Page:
A have a few issues with it, the biggest one being that it's just a flat square full of mostly identical houses. It's a suburban block, and while it has a few surprises here and there, it's not a very exciting kind of place to explore. Sure, Hawke's Bay was just a beach with one house on it, but it was a much cooler house than the ones you get to visit here, and the main mission had a solid twist on it. It's a better map than this because it takes a solid idea and executes it well.
Whittleton takes a fine idea - a throwback to that one mission in Blood Money with the birthday party - and does enough with it to make it stand out, but not to make it all that interesting. Every surprise it has to offer is located in someone's basement or attic, which already starts to feel repetitive on the first playthrough.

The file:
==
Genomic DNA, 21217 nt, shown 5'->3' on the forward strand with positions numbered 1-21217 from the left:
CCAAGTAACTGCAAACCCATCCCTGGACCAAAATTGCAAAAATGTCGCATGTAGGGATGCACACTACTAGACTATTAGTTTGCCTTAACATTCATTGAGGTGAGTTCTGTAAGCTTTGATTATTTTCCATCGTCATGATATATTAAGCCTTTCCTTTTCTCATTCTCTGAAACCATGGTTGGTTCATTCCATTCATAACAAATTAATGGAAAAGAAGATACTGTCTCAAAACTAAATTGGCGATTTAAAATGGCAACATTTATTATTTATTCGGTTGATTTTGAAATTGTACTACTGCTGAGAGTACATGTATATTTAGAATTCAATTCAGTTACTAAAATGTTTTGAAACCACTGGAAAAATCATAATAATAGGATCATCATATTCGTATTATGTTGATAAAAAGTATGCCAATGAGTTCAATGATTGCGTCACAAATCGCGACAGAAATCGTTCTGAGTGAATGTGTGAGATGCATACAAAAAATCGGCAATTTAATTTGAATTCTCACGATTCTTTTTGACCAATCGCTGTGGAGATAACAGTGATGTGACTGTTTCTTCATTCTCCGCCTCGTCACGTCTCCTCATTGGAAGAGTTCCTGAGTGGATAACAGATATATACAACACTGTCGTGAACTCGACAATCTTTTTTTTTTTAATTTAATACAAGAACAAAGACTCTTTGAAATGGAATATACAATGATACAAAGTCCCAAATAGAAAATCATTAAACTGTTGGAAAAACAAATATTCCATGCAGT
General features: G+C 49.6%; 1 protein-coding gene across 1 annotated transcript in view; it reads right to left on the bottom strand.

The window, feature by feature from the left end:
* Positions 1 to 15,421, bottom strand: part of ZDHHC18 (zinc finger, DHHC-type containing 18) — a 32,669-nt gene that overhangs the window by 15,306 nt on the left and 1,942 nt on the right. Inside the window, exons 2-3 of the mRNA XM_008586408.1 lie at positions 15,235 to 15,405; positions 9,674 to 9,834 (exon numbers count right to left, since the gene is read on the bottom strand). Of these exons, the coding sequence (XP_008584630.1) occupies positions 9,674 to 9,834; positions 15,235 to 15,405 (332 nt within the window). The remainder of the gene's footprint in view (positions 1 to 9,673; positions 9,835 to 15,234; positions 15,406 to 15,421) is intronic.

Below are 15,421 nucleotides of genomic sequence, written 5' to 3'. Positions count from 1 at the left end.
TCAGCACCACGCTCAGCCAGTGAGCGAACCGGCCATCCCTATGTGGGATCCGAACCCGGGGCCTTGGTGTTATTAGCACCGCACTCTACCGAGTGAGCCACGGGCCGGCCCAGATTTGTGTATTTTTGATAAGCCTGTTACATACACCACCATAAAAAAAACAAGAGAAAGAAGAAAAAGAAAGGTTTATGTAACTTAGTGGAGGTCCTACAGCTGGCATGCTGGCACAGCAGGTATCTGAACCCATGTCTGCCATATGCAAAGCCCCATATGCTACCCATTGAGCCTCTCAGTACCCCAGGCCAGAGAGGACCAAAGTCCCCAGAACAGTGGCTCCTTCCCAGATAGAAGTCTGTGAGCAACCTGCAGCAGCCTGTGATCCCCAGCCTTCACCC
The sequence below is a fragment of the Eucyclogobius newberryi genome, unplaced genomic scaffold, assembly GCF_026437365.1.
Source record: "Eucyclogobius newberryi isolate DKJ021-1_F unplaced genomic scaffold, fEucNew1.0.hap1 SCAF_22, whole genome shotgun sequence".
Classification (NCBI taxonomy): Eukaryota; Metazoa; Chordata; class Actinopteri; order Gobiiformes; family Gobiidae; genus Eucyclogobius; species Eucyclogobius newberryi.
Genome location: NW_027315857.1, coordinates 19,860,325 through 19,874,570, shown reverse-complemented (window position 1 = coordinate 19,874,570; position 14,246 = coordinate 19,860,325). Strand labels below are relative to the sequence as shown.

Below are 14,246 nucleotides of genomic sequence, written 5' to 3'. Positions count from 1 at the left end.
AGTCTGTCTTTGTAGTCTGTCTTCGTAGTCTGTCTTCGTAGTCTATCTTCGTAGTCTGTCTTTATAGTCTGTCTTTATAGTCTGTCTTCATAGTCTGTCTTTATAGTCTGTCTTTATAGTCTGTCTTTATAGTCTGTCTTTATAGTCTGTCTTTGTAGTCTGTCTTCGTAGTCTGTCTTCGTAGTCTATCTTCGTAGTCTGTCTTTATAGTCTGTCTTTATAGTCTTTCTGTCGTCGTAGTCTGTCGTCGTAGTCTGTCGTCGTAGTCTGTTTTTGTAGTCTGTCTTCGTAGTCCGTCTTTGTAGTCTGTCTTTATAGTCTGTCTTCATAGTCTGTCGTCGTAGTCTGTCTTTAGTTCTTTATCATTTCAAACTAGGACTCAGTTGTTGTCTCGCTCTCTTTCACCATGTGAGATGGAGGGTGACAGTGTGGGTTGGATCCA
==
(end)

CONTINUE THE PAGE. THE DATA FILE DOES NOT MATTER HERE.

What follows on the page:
Speaking of repetition, looking for clues in the main mission is a good build-up for the following map, but it's such a tedious process that it hurts this one more than it enhances the finale. It was cool the first time, finding those robes and hearing about this 'Ark Soceity'. It made me wonder where the hell the game was going with all this.
Other than that, I don't have much else to say about it. It's exactly what you'd expect a map like this to be, and the only way it keeps the party vibe going is by featuring a literal garden party. It's an okay map, but I would have preferred something a little different, such as an Irish village with more varied buildings and more interesting nature. There just isn't a lot to talk about with this one.
Isle of Sgail
Isle of Sgail is what I consider the strongest map in Hitman 2, and a fierce contender for best overall. It's the coolest concept for a level as well as the best finale of the trilogy. This is an island of castle ruins that features a party hosted by a cult of rich assholes in a setup that feels straight out of BioShock.